Dead Peasant Insurance is sometimes used as a shorthand reference for life insurance policies that insure a company’s rank-and-file employees and name the company as the beneficiary. This means that the company receives the life insurance benefits when the covered employees die. This insurance may also be called “janitor insurance,” “corporate-owned life insurance,” or “COLI.”
Winn Dixie Stores bought life insurance policies on approximately 36,000 of its employees, without their knowledge or consent, and named itself as the policies’ beneficiary. The insurance brokerage firm that placed the policies prepared two memos describing the deceased employees as “Dead Peasants.” These memos were part of the court’s record in a lawsuit in which the United States Court of Appeals for the Eleventh Circuit held that Winn-Dixie’s policies were a sham transaction for federal income tax purposes. The memos were later used by reporters such as Ellen Schultz and Theo Francis of the Wall Street Journal and L.M. Sixel of the Houston Chronicle and incorporated into articles about this type of insurance.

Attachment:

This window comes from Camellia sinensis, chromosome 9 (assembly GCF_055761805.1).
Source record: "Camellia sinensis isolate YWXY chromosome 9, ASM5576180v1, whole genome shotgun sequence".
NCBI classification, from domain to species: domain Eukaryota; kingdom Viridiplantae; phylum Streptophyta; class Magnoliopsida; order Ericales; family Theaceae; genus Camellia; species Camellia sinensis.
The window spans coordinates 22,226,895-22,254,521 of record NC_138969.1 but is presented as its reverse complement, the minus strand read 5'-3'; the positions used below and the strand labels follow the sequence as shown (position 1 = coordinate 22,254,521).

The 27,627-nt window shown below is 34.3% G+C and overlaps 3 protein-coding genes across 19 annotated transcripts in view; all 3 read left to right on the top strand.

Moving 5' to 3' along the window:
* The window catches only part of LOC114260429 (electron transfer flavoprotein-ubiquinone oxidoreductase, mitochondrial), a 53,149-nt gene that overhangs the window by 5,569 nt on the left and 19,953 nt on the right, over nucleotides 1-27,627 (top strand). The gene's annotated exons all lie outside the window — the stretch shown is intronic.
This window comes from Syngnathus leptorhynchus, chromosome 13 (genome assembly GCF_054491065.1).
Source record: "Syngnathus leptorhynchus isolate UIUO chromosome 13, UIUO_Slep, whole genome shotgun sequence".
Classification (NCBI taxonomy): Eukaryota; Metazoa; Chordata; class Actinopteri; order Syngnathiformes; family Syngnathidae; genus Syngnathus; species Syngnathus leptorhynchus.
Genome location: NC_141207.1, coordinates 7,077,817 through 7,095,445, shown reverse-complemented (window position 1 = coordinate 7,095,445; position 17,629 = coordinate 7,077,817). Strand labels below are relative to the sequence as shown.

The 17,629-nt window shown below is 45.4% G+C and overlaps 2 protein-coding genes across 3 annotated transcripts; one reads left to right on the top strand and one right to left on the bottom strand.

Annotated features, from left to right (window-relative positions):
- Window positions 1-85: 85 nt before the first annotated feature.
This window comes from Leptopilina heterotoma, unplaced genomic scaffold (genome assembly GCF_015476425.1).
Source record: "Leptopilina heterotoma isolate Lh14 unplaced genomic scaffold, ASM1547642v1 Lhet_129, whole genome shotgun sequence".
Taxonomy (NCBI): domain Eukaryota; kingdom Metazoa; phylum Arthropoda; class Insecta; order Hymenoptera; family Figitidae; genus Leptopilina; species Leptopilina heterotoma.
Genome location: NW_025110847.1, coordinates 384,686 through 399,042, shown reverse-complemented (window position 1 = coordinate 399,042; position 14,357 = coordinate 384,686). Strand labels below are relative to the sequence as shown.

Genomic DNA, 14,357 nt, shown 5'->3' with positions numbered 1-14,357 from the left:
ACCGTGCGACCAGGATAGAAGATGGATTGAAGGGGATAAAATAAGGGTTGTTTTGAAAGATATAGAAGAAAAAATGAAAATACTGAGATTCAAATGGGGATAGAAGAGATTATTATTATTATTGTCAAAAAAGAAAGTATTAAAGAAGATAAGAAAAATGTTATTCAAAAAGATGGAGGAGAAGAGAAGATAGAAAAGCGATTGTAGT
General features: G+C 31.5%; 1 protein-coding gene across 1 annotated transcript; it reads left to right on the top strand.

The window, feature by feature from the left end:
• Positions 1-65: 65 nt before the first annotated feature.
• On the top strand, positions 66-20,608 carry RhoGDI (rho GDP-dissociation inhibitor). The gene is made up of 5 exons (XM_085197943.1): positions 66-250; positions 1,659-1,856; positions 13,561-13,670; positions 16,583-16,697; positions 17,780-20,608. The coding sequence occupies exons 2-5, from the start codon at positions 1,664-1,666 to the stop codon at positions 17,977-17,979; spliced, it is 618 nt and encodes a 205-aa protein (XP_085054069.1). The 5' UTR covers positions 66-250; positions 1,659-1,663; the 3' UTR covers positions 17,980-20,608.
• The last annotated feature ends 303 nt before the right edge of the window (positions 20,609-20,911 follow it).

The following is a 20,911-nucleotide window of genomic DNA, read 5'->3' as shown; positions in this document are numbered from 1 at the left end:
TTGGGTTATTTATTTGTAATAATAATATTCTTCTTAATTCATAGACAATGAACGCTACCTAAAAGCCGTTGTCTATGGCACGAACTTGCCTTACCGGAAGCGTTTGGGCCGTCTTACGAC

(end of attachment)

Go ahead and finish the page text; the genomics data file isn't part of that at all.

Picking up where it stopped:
It is often difficult for a person to learn whether he or she was covered by a “Dead Peasant” policy. These insurance programs became popular during the mid-1980s and have been an available investment opportunity for large companies since that time. Prior to 2006, however, there was no federal law that required employers to disclose the policies to insured employees. Any disclosure requirements that existed before 2006 were only through state laws, which were ignored in many instances. So, the only way a person could learn about the policies was through the employer’s voluntary disclosure.
Because a company’s purchase of insurance policies is not a public record, it is virtually impossible to know every company that invested in policies on employees’ lives. The following companies, however, are believed to have been named as the beneficiary of life insurance policies on …more »